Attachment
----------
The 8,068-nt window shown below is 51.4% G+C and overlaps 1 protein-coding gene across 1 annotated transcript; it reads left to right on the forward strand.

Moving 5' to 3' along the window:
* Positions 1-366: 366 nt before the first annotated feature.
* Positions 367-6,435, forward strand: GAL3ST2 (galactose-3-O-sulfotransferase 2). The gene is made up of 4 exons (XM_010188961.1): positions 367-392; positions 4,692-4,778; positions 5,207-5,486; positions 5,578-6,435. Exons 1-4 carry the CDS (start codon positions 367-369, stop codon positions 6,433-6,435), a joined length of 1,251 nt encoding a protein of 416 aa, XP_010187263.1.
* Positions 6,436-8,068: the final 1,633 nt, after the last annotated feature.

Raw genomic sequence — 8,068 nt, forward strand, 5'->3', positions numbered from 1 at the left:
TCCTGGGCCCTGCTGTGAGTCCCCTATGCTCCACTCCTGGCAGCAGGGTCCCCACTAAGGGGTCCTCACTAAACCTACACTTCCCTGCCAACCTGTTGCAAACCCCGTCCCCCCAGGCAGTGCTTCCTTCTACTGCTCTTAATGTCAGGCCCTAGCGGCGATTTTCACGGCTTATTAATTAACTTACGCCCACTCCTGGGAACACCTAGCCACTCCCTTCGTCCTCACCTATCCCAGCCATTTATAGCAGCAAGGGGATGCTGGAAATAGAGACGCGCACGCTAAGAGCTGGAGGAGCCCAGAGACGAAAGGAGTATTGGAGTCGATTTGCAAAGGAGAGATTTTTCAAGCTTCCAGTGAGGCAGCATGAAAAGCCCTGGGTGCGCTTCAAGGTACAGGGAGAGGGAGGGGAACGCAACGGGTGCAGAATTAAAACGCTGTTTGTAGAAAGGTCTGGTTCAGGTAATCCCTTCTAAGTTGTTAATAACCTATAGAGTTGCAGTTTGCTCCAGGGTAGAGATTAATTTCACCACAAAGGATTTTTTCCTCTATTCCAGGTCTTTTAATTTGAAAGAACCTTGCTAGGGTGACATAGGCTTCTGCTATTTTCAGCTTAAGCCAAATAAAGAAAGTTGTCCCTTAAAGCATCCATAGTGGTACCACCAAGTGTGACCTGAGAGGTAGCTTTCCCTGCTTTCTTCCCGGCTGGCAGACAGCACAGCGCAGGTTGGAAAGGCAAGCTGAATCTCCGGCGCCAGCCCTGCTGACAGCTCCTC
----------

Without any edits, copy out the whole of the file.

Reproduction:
The 8,068-nt window shown below is 51.4% G+C and overlaps 1 protein-coding gene across 1 annotated transcript; it reads left to right on the forward strand.

Moving 5' to 3' along the window:
* Positions 1-366: 366 nt before the first annotated feature.
* Positions 367-6,435, forward strand: GAL3ST2 (galactose-3-O-sulfotransferase 2). The gene is made up of 4 exons (XM_010188961.1): positions 367-392; positions 4,692-4,778; positions 5,207-5,486; positions 5,578-6,435. Exons 1-4 carry the CDS (start codon positions 367-369, stop codon positions 6,433-6,435), a joined length of 1,251 nt encoding a protein of 416 aa, XP_010187263.1.
* Positions 6,436-8,068: the final 1,633 nt, after the last annotated feature.

Raw genomic sequence — 8,068 nt, forward strand, 5'->3', positions numbered from 1 at the left:
TCCTGGGCCCTGCTGTGAGTCCCCTATGCTCCACTCCTGGCAGCAGGGTCCCCACTAAGGGGTCCTCACTAAACCTACACTTCCCTGCCAACCTGTTGCAAACCCCGTCCCCCCAGGCAGTGCTTCCTTCTACTGCTCTTAATGTCAGGCCCTAGCGGCGATTTTCACGGCTTATTAATTAACTTACGCCCACTCCTGGGAACACCTAGCCACTCCCTTCGTCCTCACCTATCCCAGCCATTTATAGCAGCAAGGGGATGCTGGAAATAGAGACGCGCACGCTAAGAGCTGGAGGAGCCCAGAGACGAAAGGAGTATTGGAGTCGATTTGCAAAGGAGAGATTTTTCAAGCTTCCAGTGAGGCAGCATGAAAAGCCCTGGGTGCGCTTCAAGGTACAGGGAGAGGGAGGGGAACGCAACGGGTGCAGAATTAAAACGCTGTTTGTAGAAAGGTCTGGTTCAGGTAATCCCTTCTAAGTTGTTAATAACCTATAGAGTTGCAGTTTGCTCCAGGGTAGAGATTAATTTCACCACAAAGGATTTTTTCCTCTATTCCAGGTCTTTTAATTTGAAAGAACCTTGCTAGGGTGACATAGGCTTCTGCTATTTTCAGCTTAAGCCAAATAAAGAAAGTTGTCCCTTAAAGCATCCATAGTGGTACCACCAAGTGTGACCTGAGAGGTAGCTTTCCCTGCTTTCTTCCCGGCTGGCAGACAGCACAGCGCAGGTTGGAAAGGCAAGCTGAATCTCCGGCGCCAGCCCTGCTGACAGCTCCTC